I am a baccalaureate degree nurse. In my senior year nursing courses the professor actually told us that as BSN's we were better than the Ad's(associate degree) and the dips(diploma grads) (her words NOT MINE). I for one have never felt that way. When I started in the hospital the nurse training me who was a Diploma grad asked me what hospital I got my Diploma from. She honestly thought that because of my attitude and skill level that I was a diploma grad. She was shocked when I told her that I graduated from _University with a Bachelor's degree.

    I started my nursing schooling career out at a local hospital based diploma program fresh out of high school. I "flunked out" with 6 months left to go in that program. Rather than wait a year to get back in their program, I decided to go to the local State Supported University for my Bachelor's degree. I had considered attending the local private Catholic Universities ADN program but after figuring out what it would cost me in tuition money, it turned out to be cheaper for me to attend the state university and get my 4 year degree!

    Even so, there were a LOT of things that I didn't learn until I got in the hospital setting. I had only ever given a total of 4 IM injections in Nursing school, even when I was in that diploma program, I was never given much opportunity for that. I NEVER started an IV. They(my bacc. program) told us that all hospitals had an IV team so we wouldn't need to bother learning how to start one. The hospital that I work for ( for only another 6 working days, I work 3 12's a week) doesn't have one. I had to learn. Boy was that a hard skill to master. I'm still no master at IV's but I'm pretty good. I think though that my 4 year program did a good job at turning out good nurses. Just my opinion.
    Last edit by futureccrn on Jul 21, '02
  7. by   Level2Trauma
    Regardless of how many times this topic comes up...the answers will always be biased. Those who have the higher degree believe, and rightly so, that they should be appropriately compensated for their education. Those who don't have a higher degree believe that "we" shouldn't be compensated for our education. I have my BSN. Am I compensated? Only by my own happiness in my accomplishment. I have two weeks left in the MSN FNP program. WIll I be compensated for the higer degree...I certainly hope so. Do I deserve it....Hell YEH.
  8. by   mattsmom81
    This topic has been hashed out before, but for the record I would support a national mandate on BSN as entry level...grandfathering all the current ADN and Diploma nurses (I would not support forcing them to return to college)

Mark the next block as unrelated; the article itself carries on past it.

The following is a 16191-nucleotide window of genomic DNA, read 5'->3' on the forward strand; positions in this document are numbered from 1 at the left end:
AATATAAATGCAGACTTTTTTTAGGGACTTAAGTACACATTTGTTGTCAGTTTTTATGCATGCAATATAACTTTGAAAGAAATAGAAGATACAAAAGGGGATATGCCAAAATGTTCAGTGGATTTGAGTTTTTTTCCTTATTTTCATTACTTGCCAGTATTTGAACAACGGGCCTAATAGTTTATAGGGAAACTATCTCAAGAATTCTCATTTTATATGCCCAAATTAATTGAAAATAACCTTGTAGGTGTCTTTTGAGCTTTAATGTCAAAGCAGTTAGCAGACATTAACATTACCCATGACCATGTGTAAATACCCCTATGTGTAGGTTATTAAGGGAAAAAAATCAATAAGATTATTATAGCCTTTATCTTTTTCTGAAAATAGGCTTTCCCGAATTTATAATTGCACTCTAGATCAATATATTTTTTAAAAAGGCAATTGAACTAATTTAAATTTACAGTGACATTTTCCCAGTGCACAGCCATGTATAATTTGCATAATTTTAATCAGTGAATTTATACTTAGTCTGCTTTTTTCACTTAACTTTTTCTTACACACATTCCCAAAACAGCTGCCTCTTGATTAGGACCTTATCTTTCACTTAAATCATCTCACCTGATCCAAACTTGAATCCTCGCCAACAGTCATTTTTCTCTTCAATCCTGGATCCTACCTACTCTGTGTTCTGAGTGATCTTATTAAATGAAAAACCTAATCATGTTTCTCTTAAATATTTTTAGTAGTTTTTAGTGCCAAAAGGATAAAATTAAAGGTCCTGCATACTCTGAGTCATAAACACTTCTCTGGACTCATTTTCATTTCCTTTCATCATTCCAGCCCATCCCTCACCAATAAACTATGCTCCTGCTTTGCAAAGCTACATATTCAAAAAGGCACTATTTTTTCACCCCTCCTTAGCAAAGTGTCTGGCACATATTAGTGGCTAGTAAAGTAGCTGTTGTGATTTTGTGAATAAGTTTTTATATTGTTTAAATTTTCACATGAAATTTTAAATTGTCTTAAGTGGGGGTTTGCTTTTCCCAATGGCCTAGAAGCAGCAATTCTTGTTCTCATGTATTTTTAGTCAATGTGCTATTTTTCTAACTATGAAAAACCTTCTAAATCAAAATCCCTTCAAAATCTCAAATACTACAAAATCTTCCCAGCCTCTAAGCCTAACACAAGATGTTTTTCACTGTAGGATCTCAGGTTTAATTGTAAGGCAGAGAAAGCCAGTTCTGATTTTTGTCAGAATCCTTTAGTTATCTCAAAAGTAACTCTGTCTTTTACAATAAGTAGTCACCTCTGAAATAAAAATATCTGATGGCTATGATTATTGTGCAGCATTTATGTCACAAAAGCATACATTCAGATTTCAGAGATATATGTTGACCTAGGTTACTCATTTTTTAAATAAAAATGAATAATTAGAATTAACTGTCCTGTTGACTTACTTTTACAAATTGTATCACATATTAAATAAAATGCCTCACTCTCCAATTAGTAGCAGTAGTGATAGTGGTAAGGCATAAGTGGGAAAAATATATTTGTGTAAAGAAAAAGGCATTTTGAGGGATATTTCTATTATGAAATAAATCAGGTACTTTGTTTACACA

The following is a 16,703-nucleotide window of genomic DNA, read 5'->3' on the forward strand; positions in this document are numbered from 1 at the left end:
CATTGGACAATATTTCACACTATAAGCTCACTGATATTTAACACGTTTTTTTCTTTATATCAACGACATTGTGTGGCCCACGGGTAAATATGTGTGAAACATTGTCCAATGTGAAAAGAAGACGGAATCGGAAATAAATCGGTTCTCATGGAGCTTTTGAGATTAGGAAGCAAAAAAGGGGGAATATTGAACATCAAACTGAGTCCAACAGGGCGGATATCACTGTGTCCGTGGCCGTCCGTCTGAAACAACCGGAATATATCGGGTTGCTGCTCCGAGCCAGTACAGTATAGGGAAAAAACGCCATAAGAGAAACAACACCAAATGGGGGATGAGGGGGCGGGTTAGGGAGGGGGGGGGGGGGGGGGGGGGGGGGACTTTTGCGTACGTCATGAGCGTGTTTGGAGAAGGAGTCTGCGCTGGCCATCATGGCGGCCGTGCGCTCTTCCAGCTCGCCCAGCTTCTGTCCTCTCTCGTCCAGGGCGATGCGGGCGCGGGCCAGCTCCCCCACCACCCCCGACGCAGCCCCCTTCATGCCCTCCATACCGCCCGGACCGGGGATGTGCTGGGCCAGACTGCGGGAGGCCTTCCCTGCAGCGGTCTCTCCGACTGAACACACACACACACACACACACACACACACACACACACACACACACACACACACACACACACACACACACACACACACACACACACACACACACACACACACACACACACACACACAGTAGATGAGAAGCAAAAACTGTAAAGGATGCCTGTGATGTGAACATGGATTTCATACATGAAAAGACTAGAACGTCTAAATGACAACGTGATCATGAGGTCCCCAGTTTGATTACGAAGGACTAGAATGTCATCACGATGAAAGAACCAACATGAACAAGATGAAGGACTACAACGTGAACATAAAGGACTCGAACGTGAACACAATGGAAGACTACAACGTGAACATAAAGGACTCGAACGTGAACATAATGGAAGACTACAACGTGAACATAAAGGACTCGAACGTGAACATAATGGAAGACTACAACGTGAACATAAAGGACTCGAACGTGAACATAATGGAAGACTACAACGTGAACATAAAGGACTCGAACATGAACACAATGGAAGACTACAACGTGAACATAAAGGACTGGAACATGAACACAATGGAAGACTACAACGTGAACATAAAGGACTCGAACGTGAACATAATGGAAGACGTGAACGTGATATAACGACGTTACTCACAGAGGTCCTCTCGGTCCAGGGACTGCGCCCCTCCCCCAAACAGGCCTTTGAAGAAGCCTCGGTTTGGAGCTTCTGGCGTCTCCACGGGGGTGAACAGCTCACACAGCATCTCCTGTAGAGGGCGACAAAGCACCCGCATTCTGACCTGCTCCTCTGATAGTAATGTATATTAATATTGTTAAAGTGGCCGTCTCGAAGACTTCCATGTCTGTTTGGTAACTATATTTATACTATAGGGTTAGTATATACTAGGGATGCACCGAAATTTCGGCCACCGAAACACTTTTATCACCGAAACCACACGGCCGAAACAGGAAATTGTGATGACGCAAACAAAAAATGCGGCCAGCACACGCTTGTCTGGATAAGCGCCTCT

I would support this as a way to unite nurses and make a point to hospital administrators, doctors and the public....we are professionals.

    And of course nurse practitioners should get a salary boost...and I am not against an extra buck an hour for a BSN...or a specialty certification, etc...but experience should also be rewarded . Sadly, it often is not....and we see green new grads hiring on at similar rates of pay as the oldtimers which doesn't make for a lot of love.
  9. by   askater11
    I was thinking about this subject yesterday.

    More or less I was thinking if I could turn back the pages would I get an ADN or a BSN.

    As someone else mentioned I didn't know the difference of ADN or BSN. (the length of studying and the benefits....I even went to a counselor prior to obtaining a nursing degree)

    The counselor I seen was at a local community college. He told me point blank I'd never make it into their nursing program and FORGET getting into the local University program. There was no option in my eyes I had to go to the University. And yep I got in NO PROBLEM.

    But I don't see any benefits getting your BSN. It doesn't seem like establishment (hospitals, clinics) encourage or give benefits for BSN's. Unless you want to get your Master's or a few other routes....moneywise there's no benefit of getting your BSN.

    And yes I think BSN testing should pertain to all the extended stuff we learned. I was amazed it wasn't included.

    And regarding this BSN VS. ADN .... the nurses I've worked with in different establishments...this was never a discussion. There are R.N.'s that are "better" and "more organized" but we never bring up the issue BSN or ADN. I really only see it on the Internet. Does everyone else see friction between nurses VS BSN and ADN in their establishment???